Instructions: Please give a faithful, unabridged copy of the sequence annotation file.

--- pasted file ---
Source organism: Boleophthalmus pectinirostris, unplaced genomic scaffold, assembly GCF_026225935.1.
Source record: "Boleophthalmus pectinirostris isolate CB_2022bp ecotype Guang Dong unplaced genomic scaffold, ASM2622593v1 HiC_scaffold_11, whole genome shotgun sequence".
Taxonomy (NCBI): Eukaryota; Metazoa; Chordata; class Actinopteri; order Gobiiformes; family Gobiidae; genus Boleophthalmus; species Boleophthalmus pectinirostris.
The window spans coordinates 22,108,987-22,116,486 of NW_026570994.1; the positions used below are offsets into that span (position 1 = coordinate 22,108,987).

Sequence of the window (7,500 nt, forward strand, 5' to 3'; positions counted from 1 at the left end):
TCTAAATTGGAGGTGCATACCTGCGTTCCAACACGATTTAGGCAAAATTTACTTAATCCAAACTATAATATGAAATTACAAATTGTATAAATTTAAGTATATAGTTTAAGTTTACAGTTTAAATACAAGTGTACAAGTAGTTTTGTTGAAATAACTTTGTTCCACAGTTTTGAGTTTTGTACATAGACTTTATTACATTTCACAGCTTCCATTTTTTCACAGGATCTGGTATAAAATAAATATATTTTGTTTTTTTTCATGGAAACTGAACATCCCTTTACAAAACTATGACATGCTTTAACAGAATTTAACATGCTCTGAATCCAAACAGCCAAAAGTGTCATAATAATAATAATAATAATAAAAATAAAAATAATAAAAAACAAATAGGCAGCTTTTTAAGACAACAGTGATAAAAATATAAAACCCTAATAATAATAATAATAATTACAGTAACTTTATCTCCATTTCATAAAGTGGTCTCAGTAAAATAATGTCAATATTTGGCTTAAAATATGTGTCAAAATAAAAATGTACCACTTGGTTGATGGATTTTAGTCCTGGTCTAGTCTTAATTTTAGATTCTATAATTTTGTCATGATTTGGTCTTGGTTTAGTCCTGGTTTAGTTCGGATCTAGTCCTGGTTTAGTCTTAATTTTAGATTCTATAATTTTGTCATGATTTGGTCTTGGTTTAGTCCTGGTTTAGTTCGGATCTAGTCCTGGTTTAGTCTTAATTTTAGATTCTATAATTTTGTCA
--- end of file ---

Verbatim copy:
Source organism: Boleophthalmus pectinirostris, unplaced genomic scaffold, assembly GCF_026225935.1.
Source record: "Boleophthalmus pectinirostris isolate CB_2022bp ecotype Guang Dong unplaced genomic scaffold, ASM2622593v1 HiC_scaffold_11, whole genome shotgun sequence".
Taxonomy (NCBI): Eukaryota; Metazoa; Chordata; class Actinopteri; order Gobiiformes; family Gobiidae; genus Boleophthalmus; species Boleophthalmus pectinirostris.
The window spans coordinates 22,108,987-22,116,486 of NW_026570994.1; the positions used below are offsets into that span (position 1 = coordinate 22,108,987).

Sequence of the window (7,500 nt, forward strand, 5' to 3'; positions counted from 1 at the left end):
TCTAAATTGGAGGTGCATACCTGCGTTCCAACACGATTTAGGCAAAATTTACTTAATCCAAACTATAATATGAAATTACAAATTGTATAAATTTAAGTATATAGTTTAAGTTTACAGTTTAAATACAAGTGTACAAGTAGTTTTGTTGAAATAACTTTGTTCCACAGTTTTGAGTTTTGTACATAGACTTTATTACATTTCACAGCTTCCATTTTTTCACAGGATCTGGTATAAAATAAATATATTTTGTTTTTTTTCATGGAAACTGAACATCCCTTTACAAAACTATGACATGCTTTAACAGAATTTAACATGCTCTGAATCCAAACAGCCAAAAGTGTCATAATAATAATAATAATAATAAAAATAAAAATAATAAAAAACAAATAGGCAGCTTTTTAAGACAACAGTGATAAAAATATAAAACCCTAATAATAATAATAATAATTACAGTAACTTTATCTCCATTTCATAAAGTGGTCTCAGTAAAATAATGTCAATATTTGGCTTAAAATATGTGTCAAAATAAAAATGTACCACTTGGTTGATGGATTTTAGTCCTGGTCTAGTCTTAATTTTAGATTCTATAATTTTGTCATGATTTGGTCTTGGTTTAGTCCTGGTTTAGTTCGGATCTAGTCCTGGTTTAGTCTTAATTTTAGATTCTATAATTTTGTCATGATTTGGTCTTGGTTTAGTCCTGGTTTAGTTCGGATCTAGTCCTGGTTTAGTCTTAATTTTAGATTCTATAATTTTGTCA